The author is an established British journalist. In the “Introduction” he explains that his research took him “across nine countries and thirty thousand miles, and it would last for three years (p. 2).” At the end of the Introduction, the author writes:
It turns out that many of our most basic assumptions about this subject are wrong. Drugs are not what we think they are. Drug addiction is not what we have been told it is. The drug war is not what our politicians have sold it as for one hundred years and counting. And there is a very different story out there waiting for us when we are ready to hear it – one that should leave us thrumming with hope (p. 3).
I confess at the outset that so much of his material corresponded to what I have known as a longstanding practitioner in the criminal justice field. Part I is called “Mount Rushmore”. Chapter 1 is entitled “The Black Hand”. The start of the war on drugs, the first shot fired, is by Harry Anslinger, whose face would be one of three carved into a Mount Rushmore for drug prohibition. The author proceeds to tell his story, one of many throughout the book. The first scream “chased” in the drug war was none other than that of Anslinger’s own mother, who, Anslinger as a twelve-year-old discovered, was an addict. He learned his lesson from her screams: that drugs were the great “unhinging agent”. Hari writes:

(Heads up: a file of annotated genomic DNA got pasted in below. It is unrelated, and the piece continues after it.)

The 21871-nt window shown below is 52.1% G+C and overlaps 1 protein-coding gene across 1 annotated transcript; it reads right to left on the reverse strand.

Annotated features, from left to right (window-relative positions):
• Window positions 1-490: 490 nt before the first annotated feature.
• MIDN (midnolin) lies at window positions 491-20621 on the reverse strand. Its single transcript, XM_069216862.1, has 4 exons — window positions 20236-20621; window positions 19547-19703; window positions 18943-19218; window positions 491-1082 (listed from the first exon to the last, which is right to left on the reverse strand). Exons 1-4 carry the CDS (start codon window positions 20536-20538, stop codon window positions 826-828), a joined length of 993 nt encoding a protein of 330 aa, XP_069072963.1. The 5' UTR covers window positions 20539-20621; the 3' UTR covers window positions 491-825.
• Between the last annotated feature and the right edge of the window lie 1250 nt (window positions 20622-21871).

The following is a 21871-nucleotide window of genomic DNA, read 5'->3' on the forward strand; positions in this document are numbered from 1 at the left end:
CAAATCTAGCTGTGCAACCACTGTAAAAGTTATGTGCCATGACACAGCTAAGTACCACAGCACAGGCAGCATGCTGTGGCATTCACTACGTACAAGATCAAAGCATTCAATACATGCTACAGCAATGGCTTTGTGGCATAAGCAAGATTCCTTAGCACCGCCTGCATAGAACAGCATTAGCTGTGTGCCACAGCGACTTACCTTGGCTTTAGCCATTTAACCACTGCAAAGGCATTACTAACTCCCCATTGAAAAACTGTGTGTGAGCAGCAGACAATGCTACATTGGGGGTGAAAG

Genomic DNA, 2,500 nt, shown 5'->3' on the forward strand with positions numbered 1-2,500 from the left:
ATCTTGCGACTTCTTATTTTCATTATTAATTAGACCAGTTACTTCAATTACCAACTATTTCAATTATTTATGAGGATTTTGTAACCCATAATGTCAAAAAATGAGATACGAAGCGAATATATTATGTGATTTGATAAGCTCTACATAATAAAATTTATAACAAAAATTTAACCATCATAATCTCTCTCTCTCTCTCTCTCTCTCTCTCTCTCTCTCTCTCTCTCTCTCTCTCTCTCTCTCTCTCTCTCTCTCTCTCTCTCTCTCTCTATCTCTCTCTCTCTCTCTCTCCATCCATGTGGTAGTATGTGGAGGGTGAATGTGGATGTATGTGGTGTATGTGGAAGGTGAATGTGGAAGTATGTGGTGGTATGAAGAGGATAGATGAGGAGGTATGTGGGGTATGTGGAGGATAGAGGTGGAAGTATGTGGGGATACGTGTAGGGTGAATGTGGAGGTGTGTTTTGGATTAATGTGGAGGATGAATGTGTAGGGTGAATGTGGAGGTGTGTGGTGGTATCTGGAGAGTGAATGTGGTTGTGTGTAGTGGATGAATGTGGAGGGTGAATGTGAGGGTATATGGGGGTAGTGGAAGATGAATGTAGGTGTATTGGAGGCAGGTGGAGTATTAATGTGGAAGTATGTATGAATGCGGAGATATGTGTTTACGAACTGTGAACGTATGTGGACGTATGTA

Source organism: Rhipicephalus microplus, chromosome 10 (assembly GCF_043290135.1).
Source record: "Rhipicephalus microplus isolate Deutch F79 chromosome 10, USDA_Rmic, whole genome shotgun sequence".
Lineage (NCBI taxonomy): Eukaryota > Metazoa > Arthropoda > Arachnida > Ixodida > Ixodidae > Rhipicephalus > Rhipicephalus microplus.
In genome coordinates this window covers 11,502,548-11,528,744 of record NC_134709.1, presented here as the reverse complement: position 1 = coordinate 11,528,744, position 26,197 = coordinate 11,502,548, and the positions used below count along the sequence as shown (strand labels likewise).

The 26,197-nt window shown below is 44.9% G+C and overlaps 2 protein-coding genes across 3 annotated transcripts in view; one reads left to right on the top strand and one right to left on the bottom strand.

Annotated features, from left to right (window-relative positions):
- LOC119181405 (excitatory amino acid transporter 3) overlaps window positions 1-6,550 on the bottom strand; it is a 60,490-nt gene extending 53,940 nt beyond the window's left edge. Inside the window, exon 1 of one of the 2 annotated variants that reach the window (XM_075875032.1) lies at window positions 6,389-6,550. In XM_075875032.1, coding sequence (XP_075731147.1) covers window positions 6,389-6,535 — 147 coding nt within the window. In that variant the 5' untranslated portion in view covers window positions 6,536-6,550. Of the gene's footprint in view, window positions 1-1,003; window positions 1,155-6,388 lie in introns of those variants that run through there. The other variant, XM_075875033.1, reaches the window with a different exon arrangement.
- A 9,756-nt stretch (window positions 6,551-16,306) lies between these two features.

When he grew into a man, this boy was going to draw together some of the deepest fears in American culture – of racial minorities, of intoxication, of losing control – and channel then into a global war to prevent those screams. It would cause many screams in turn. They can be heard in almost every city on earth tonight. This is how Harry Anslinger entered the drug war (p. 8).
We read similar accounts of how others entered the drug war: